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Passing The Plate: Why American Christians Don't Give Away More Money

1 rating: 3.0
2008 non-fiction book by Christian Smith, Michael O. Emerson and Patricia Snell

Passing the Plate shows that few American Christians donate generously to religious and charitable causes -- a parsimony that seriously undermines the work of churches and ministries. Far from the 10 percent of one's income that tithing requires, American … see full wiki

Tags: Books, Christian Living, Religion & Spirituality, Stewardship, Philanthropy And Charities
Author: Christian Smith, , Micheal T. Longnecker
Genre: Religion & Spirituality
Publisher: Oxford University Press, USA
Date Published: September 29, 2008
1 review about Passing The Plate: Why American Christians...

Essential reading for pastors, administrators and church finance committees.

  • Feb 5, 2010
Rating:
+3
For most pastors the most frustrating part of the job is trying to raise money.  The overwhelming majority of priests and ministers will tell you that they are uncomfortable talking about finances with their congregations and are puzzled by the apparent lack of genorosity of a large percentage of their parishioners.  The old adage that "20% of parishioners contribute 80% of the funds" still appears to be true today.  Why is the average Christian so reluctant to give more of their hard earned money to the churches they attend?  Authors Christian Smith and Michael O. Emerson attempt to get to the bottom of this conundrum in their important new book "Passing The Plate: Why American Christians Don't Give Away More Money".  It seems that the issues in play here are more complex than the authors had ever imagined.

For those who serve as
pastors, administrators or members of parish finance committees, the issues that are presented and disected in "Passing The Plate" certainly come as no surprise.  While most of us can agree that raising money should not be the primary focus of any congregation it is indeed an important and necessary aspect of parish life.  The statistics offered by Smith and Emerson are stunning.   Did you know that 22.1% of Christians give absolutely nothing to charity in any given year?   Would it trouble you to learn that most church going Christians donate only 2-3% of income to the church they attend and to other charities each year?   Equally disturbing is that a mere 9.4% of Christians give 10% or more of income.  Throughout the pages of "Passing The Plate" the authors strive to explain the sociological reasons for these trends.

Not surprisingly, what the authors discovered is that many churches do a very poor job in making the case for increased giving.   Pastors are reluctant to talk about these matters and many parishioners simply do not want to hear it.   A rather large percentage of parishioners will argue that they simply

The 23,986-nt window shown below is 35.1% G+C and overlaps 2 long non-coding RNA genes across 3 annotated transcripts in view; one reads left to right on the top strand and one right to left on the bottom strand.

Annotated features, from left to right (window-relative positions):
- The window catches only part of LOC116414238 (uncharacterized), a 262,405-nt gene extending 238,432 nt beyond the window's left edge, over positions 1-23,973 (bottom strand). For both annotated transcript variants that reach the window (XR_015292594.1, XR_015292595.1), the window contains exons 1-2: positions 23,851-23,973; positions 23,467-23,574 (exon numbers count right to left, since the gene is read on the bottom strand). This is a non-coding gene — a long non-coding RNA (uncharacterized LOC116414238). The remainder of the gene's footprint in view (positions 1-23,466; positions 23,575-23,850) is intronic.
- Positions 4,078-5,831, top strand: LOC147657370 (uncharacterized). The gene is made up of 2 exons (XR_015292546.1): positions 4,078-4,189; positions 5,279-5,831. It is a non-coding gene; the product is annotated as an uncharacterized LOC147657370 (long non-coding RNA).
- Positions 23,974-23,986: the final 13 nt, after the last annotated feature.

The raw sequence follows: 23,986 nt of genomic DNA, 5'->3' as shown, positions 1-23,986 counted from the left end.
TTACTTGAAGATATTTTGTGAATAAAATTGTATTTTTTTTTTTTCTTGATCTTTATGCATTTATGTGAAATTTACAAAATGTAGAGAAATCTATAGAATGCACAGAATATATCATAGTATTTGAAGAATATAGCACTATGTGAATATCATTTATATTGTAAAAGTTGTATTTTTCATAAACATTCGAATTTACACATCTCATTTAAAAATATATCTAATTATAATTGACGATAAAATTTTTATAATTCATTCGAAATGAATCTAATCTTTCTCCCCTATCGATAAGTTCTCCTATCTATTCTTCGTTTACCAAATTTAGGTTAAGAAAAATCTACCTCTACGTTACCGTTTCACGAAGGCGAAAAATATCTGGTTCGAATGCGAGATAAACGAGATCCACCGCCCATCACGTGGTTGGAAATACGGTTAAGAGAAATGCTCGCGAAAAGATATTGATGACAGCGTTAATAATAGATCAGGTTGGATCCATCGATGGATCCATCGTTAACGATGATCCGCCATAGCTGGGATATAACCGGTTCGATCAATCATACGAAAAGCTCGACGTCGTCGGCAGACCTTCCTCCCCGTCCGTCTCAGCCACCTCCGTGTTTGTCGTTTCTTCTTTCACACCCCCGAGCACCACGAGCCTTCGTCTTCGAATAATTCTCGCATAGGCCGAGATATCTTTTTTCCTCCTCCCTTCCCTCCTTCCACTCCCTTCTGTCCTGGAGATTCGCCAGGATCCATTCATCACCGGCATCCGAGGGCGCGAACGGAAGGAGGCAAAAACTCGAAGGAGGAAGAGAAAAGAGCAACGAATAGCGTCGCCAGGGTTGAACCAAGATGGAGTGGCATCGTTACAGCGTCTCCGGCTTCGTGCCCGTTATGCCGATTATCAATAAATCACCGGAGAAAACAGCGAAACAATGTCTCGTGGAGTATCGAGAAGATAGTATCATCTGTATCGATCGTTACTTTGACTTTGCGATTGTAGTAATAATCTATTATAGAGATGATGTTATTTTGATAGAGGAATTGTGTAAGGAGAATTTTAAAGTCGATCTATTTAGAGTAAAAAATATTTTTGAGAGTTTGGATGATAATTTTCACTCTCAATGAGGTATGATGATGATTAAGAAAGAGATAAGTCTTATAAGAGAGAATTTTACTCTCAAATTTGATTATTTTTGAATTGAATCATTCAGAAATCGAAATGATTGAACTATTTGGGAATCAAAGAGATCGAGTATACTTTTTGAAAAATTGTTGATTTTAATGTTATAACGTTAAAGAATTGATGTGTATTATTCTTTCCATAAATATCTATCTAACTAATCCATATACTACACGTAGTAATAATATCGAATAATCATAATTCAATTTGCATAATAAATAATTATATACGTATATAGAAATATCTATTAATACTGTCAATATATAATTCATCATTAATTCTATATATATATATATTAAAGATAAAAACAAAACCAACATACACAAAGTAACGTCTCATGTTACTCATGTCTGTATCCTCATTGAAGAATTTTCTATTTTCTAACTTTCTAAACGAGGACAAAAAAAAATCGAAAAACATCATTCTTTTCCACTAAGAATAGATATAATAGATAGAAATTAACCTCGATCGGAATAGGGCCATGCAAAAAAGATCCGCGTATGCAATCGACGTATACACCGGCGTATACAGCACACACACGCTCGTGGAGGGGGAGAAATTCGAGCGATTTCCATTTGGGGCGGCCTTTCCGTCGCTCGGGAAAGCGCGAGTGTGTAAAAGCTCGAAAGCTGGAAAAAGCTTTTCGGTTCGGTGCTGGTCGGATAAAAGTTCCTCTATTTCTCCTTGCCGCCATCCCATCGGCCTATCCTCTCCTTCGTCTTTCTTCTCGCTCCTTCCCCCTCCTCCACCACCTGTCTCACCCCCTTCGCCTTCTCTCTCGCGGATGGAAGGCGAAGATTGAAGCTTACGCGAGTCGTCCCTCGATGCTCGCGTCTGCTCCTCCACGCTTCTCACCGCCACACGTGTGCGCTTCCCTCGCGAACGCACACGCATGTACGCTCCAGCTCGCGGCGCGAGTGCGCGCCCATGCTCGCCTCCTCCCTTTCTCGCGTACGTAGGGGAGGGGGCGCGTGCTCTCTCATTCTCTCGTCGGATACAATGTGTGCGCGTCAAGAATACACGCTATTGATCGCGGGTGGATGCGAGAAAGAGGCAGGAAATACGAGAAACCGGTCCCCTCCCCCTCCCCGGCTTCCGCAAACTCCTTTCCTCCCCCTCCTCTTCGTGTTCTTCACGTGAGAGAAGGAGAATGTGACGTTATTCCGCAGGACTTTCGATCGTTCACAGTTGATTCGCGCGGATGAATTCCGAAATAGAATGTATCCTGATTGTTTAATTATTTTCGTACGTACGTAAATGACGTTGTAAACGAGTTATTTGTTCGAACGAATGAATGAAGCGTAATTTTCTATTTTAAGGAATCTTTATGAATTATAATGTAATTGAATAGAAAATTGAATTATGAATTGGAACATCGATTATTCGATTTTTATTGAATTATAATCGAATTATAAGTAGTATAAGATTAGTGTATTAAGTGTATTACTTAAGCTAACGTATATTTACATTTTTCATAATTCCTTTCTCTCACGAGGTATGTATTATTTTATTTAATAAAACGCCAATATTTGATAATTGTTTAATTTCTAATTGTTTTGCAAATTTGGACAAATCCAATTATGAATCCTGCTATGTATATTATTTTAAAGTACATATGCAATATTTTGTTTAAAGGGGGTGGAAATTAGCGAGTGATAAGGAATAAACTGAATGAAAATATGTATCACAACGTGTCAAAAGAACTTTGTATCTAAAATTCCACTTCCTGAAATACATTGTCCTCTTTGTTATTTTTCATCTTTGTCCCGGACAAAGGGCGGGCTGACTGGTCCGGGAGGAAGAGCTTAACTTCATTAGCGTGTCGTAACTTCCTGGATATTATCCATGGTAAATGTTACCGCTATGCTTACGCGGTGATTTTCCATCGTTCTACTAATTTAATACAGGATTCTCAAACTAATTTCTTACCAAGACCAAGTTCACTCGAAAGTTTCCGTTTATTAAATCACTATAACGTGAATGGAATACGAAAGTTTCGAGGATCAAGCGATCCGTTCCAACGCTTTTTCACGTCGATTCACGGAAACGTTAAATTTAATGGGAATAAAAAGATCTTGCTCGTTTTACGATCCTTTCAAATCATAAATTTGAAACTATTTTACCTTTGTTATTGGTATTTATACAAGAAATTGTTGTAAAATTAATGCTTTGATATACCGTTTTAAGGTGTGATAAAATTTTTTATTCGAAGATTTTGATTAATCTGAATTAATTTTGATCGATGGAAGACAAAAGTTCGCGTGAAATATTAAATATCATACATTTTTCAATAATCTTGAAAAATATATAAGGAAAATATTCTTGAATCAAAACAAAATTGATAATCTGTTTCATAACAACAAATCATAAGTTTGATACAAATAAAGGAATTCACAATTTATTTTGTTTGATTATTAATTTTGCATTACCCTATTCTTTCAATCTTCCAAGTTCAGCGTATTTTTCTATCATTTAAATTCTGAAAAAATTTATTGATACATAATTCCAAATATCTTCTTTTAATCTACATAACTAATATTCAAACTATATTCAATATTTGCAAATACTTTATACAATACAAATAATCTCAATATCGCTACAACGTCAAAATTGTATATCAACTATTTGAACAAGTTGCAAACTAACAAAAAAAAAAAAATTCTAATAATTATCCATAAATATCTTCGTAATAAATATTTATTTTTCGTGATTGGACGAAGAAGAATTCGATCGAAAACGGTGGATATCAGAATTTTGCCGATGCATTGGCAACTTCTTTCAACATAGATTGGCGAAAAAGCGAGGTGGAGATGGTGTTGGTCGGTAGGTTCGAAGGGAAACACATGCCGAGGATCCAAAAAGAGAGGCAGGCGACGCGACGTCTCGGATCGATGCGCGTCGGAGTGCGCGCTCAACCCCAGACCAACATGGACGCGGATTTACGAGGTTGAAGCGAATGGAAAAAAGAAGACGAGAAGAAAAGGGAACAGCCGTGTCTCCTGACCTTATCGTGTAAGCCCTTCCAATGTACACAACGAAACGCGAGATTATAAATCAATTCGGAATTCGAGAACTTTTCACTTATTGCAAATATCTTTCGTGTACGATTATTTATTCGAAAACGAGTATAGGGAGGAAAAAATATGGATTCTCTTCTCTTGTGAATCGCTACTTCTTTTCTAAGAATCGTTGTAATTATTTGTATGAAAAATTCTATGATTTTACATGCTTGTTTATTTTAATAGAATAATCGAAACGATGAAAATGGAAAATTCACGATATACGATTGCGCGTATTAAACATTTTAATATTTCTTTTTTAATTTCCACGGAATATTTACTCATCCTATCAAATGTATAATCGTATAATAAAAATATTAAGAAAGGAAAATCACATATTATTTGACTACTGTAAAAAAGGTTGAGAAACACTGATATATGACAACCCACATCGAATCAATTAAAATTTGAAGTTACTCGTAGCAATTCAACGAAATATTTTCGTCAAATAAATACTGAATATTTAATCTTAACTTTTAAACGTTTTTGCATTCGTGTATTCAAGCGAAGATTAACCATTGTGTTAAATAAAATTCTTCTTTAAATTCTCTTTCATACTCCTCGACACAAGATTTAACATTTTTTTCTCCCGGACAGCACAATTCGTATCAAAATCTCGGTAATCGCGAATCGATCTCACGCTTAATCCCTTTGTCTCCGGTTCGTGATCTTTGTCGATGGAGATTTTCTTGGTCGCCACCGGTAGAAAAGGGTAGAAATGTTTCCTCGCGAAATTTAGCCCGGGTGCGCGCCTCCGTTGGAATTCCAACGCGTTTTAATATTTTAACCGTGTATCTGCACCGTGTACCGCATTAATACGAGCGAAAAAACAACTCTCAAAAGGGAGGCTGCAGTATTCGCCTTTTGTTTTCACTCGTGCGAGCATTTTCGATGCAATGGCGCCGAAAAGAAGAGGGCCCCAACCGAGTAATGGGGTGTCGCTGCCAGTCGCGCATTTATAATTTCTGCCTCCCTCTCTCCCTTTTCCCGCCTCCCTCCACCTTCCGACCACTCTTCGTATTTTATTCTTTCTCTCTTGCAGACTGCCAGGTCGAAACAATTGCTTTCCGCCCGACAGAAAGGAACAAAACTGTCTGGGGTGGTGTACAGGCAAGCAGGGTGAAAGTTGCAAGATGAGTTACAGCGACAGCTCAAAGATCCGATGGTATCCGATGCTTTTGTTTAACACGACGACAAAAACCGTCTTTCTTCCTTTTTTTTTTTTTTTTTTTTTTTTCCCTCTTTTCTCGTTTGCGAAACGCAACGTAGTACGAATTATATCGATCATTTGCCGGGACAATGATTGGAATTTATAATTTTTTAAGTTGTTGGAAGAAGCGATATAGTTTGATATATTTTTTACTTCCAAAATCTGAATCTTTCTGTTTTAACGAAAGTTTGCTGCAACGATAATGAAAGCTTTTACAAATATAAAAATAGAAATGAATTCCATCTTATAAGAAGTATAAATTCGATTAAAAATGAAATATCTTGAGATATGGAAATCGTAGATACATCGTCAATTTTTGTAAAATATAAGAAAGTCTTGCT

cannot afford to increase their contributions.  Smith and Emerson offer convincing data that suggests otherwise.  Other Christian Americans will not give more generously because they fear that the money will be wasted by administrators.  Finally, I think it is readily apparent that most Christians in this nation are rarely if ever confronted with the moral and theological teachings of their faith that demand generous giving.   As a result of these and other factors discussed in the book a large percentage of churches in our country struggle to merely survive.  It has always amazed me how many individuals seem quite content to drop a dollar or some change into the basket or plate each Sunday.  And it seems to me that the problem has gotten even worse over the past several years.

While
Christian Smith and Michael O. Emerson spend considerable time enumerating these problems, they also offer numerous concrete suggestions for addressing many of them.   Perhaps the most prominent of these ideas is to gradually shift the congregation from a "Pay The Bills" mentality to a more vibrant "Live-The-Vision" approach.  Such a transition takes considerable time and is not without risk but the authors sure do make a compelling case for this philosophy.  The opening chapter of "Passing The Plate: Why American Christians Don't Give Away More Money" is entitled "Giving To Change The World".  In it the authors discuss what could happen if every committed American Christian opted to give 10% of their after-tax income to charity.  Suddenly an additional $46 billion (that's billion with a "b") dollars per year would be available to fund a whole host of needs from global missions to feeding the hungry to repairing crumbling church buildings.  There would be money available for youth ministers and and new schools and you could quadruple the budget for Habitat for Humanity.

The possibilities are virtually endless.  I found
"Passing The Plate: Why American Christians Don't Give Away More Money" to be at once a very scholarly work and an extremely enjoyable read.  Even though the book is packed with charts and data the authors managed to hold my interest from cover-to cover.  Whether you are someone who encounters these issues as part of your job or vocation or a person who is merely interested in exploring this topic than this is a book I am more than happy to recommend to you.
Essential reading for pastors, administrators and church finance committees. Essential reading for pastors, administrators and church finance committees. Essential reading for pastors, administrators and church finance committees. Essential reading for pastors, administrators and church finance committees.

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